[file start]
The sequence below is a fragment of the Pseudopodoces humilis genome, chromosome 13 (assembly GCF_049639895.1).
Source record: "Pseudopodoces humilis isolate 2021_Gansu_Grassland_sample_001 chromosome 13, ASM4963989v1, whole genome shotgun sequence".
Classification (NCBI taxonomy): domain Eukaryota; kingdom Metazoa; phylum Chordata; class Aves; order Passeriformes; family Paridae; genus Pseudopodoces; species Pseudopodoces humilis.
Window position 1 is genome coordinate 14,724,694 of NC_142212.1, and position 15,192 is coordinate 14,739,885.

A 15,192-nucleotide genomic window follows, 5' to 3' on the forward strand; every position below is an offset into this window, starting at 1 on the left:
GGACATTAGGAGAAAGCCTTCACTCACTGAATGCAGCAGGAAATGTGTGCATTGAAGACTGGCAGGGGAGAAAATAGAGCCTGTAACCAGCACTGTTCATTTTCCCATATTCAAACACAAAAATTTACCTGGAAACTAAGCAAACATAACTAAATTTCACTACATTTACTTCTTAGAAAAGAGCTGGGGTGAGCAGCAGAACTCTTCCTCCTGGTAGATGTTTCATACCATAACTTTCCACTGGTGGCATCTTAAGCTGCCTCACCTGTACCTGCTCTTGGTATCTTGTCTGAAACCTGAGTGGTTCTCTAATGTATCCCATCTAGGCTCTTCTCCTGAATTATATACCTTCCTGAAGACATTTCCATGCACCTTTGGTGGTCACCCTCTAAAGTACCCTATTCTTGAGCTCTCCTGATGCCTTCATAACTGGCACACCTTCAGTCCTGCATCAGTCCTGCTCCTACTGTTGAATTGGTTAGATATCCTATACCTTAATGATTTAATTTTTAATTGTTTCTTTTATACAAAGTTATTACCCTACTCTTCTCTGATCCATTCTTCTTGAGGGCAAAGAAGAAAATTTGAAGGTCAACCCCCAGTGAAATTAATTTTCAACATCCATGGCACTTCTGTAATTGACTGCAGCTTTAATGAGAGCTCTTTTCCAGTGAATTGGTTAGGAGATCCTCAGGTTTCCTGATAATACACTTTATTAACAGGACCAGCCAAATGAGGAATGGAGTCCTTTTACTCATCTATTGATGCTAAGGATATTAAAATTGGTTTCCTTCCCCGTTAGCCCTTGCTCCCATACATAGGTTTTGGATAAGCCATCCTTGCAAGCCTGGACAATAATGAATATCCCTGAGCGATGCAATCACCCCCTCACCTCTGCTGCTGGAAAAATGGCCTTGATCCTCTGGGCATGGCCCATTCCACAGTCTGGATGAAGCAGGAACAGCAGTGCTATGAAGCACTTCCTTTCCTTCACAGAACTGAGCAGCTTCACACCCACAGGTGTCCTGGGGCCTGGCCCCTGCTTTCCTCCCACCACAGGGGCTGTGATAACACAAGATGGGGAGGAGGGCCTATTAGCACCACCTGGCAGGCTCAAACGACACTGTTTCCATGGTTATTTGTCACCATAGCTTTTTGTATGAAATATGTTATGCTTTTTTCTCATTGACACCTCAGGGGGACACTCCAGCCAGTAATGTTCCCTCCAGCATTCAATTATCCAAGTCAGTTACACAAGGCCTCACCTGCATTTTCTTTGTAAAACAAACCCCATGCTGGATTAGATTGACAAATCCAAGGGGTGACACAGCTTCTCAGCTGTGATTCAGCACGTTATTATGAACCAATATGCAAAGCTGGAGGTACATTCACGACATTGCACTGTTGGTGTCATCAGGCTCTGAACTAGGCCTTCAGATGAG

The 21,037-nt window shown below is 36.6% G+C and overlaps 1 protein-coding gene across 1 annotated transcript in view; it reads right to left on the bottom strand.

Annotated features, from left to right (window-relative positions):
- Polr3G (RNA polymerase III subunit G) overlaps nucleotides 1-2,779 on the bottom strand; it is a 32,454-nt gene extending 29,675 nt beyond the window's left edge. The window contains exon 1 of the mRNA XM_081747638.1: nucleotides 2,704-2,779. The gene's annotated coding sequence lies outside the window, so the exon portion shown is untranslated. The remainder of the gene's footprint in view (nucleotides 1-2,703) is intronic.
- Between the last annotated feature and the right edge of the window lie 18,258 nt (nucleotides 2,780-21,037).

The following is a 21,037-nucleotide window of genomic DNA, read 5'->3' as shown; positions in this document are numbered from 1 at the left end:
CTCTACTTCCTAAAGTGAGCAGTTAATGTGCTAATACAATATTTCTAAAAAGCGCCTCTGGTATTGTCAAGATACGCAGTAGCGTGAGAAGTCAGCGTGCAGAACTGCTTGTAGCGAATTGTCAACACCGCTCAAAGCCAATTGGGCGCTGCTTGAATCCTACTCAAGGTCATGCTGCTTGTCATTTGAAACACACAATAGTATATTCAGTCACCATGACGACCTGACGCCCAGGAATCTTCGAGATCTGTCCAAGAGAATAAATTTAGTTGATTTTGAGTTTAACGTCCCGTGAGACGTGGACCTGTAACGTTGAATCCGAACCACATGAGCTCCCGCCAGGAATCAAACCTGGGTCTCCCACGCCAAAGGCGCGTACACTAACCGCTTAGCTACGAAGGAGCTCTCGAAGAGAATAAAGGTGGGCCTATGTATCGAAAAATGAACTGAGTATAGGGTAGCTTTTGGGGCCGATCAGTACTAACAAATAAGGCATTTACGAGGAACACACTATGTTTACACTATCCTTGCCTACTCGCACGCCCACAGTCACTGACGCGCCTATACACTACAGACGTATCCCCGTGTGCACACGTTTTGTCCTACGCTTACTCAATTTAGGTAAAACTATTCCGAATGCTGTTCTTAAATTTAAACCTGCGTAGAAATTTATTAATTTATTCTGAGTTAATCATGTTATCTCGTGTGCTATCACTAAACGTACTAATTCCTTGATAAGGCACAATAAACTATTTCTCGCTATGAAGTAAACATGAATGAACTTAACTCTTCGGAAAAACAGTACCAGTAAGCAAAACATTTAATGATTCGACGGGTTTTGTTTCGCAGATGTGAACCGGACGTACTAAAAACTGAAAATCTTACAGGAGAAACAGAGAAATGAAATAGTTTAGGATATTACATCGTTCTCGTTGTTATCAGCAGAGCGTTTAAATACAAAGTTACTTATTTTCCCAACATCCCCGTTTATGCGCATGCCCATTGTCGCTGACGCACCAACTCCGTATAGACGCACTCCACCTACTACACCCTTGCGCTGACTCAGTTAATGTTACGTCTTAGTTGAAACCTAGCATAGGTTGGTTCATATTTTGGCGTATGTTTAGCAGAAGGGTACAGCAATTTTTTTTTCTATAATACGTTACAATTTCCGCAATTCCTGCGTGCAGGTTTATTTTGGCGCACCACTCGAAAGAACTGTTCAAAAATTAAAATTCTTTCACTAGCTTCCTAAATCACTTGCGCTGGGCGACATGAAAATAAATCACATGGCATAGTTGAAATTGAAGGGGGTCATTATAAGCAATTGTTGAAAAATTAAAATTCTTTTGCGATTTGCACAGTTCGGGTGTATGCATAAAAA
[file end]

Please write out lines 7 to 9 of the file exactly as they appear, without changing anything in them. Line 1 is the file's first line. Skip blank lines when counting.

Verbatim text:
The 21,037-nt window shown below is 36.6% G+C and overlaps 1 protein-coding gene across 1 annotated transcript in view; it reads right to left on the bottom strand.

Annotated features, from left to right (window-relative positions):
- Polr3G (RNA polymerase III subunit G) overlaps nucleotides 1-2,779 on the bottom strand; it is a 32,454-nt gene extending 29,675 nt beyond the window's left edge. The window contains exon 1 of the mRNA XM_081747638.1: nucleotides 2,704-2,779. The gene's annotated coding sequence lies outside the window, so the exon portion shown is untranslated. The remainder of the gene's footprint in view (nucleotides 1-2,703) is intronic.